Other than the whole experience in general, by far the coolest thing that blogging has lead me to has been what I was able to do in my classroom this year with the book If the World were a Village.  Simply posting my project on here lead the author, David J. Smith, to contact me eventually leading to him Skyping with my students.  I have also seen the project that I made posted on several other websites, which I still cannot fathom. 

So thank you to those amazing bloggers who came before me and who have responded to my questions and comments with nothing but support and love.  I am honored to call myself a blogger alongside such inspiring people.

#msSunFun- Awesome blog posts this week

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For #msSunFun this week, we are commenting on other awesome blogs and then posting about it.

#1: Live. Teach. Create.-  Pop Quiz I had been thinking about bringint this idea into my class, and then I read this post about pop quizzes.  Love the popcorn pictures 🙂  I want my kids to know that just because we already taught the lesson and took a unit test on the material, you still need to remember it and use it in class.

#2: Hands on Math- Ant Trivia Awesome idea about proportions with fun facts about ants.  This arrives with perfect timing while I am planning my proportions unit! 

#3: Math = Love- Unit Rates Love love love this idea to cut out prices from the newspaper and have the kids figure out unit rates.  So excited to save my paper this weekend and do this with my students!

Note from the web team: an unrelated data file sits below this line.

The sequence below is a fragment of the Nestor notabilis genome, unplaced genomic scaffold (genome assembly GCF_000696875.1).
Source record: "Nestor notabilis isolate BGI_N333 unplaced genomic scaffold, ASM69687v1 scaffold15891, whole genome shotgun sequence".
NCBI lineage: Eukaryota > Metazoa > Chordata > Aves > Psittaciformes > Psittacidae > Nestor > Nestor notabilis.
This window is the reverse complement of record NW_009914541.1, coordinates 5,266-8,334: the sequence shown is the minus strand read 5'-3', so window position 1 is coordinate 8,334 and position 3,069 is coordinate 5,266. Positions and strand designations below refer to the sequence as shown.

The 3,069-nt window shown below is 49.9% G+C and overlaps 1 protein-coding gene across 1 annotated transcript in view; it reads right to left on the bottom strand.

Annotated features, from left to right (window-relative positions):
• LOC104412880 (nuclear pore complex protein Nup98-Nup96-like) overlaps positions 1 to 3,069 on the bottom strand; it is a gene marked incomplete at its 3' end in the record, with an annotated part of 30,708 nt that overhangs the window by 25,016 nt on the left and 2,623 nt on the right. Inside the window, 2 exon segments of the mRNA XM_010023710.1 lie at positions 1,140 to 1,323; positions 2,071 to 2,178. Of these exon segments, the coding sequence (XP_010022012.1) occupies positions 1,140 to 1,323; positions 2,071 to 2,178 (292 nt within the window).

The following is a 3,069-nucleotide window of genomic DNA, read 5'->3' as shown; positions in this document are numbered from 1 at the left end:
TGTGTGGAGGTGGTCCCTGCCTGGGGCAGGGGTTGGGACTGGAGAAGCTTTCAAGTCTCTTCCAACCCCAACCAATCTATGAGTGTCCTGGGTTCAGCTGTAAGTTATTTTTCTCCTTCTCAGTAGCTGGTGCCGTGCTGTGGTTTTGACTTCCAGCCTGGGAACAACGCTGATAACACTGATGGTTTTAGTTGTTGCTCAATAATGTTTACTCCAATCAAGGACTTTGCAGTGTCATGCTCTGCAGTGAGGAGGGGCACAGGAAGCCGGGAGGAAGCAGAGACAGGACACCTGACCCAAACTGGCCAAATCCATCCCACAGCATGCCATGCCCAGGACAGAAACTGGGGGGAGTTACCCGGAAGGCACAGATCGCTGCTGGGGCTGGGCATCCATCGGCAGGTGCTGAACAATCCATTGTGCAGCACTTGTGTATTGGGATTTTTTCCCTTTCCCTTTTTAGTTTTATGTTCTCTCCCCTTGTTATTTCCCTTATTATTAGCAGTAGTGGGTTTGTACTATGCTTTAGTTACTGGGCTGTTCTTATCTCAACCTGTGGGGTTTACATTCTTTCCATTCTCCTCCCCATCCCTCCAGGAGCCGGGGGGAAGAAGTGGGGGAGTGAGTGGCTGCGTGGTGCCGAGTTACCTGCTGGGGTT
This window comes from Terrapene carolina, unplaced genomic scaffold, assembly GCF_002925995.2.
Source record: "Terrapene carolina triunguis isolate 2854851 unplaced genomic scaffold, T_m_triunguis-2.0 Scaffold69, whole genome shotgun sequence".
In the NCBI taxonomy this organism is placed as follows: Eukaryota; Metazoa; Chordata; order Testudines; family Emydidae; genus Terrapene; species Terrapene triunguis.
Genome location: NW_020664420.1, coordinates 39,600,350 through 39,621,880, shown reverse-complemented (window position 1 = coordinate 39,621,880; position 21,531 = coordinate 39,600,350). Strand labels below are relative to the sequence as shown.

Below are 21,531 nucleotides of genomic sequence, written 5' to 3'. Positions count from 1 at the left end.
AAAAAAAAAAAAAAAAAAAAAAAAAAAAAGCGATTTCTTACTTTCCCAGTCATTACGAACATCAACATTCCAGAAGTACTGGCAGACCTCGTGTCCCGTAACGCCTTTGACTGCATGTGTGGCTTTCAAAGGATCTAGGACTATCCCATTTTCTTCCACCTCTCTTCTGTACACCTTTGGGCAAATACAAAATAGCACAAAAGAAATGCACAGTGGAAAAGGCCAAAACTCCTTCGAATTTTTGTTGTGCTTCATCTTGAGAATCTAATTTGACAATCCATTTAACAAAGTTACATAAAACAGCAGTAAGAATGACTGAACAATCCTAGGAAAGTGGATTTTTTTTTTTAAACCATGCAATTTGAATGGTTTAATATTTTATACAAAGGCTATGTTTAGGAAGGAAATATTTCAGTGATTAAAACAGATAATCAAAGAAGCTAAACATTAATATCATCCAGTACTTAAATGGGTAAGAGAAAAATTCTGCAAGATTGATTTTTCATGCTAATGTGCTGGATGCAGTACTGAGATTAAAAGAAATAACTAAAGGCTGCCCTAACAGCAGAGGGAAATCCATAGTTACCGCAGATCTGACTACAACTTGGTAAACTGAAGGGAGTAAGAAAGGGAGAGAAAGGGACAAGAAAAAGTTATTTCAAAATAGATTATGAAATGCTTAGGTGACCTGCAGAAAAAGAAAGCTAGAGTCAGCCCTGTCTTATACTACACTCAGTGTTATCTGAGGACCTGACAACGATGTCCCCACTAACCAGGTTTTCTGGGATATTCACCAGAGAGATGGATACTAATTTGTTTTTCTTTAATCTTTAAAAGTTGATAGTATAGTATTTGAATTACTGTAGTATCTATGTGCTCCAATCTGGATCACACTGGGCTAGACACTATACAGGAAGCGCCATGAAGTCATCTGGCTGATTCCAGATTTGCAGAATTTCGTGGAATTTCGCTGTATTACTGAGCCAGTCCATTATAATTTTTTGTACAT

#4: Simplifying Radicals- Proficien-tree So so excited to try this idea!  Leaves get put on a tree every time a student demonstrates proficiency.  So fun for the students to watch the trees grow!

#5: Hoppe Ninja Math- Like Terms Art Projects Love these art projects they created for combining like terms.  Definitely saved for use later this year!

#msSunFun- Sub Plans

Sub plans for math teachers are always so hard because you never know if the sub you get will be someone who is comfortable with teaching math or not.  I feel like more often than not, I have gotten people who aren’t, so I never leave plans assuming the sub will teach something new.  In the past, I have left some sort of practice that has to do with the unit we are doing at the time.  My school requires us to have emergency plans in place, but I haven’t ever use those because I have never had anything that would truly be an emergency (thank goodness!) that I wouldn’t be able to plan a specific practice activity for. 

Right now, my emergency plans are mostly puzzles from the Super Teacher Worksheet site.  Unfortunately, it won’t let me link right now, so that is a pain! Nothing super exciting that I use on there, just the logic puzzles they have.  Also, if you click on the word problems link, there are math stories that are pretty cool, even though they are for 4th and 5th graders, they will work pretty well for a sub day.

I don’t have anything earth shattering for sub plans, I can’t wait to see what everyone else shares for #msSunFun!

#msSunFun- Classroom Management

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I have always felt like classroom management has always been one of my strengths.  Kids who misbehave in other rooms usually don’t have the same problems in my class.  This is DEFINITELY not all kids and DEFINITELY not all of the time.  I am in no way perfect at management and have to work a lot at it.  I think one of my strengths is in understanding middle school kids.  I haven’t always understood them and have had to learn how to relate to them over the last several years, but I feel that my teaching style that I have developed works pretty well with these crazy middle schoolers.  Some things that work well for me: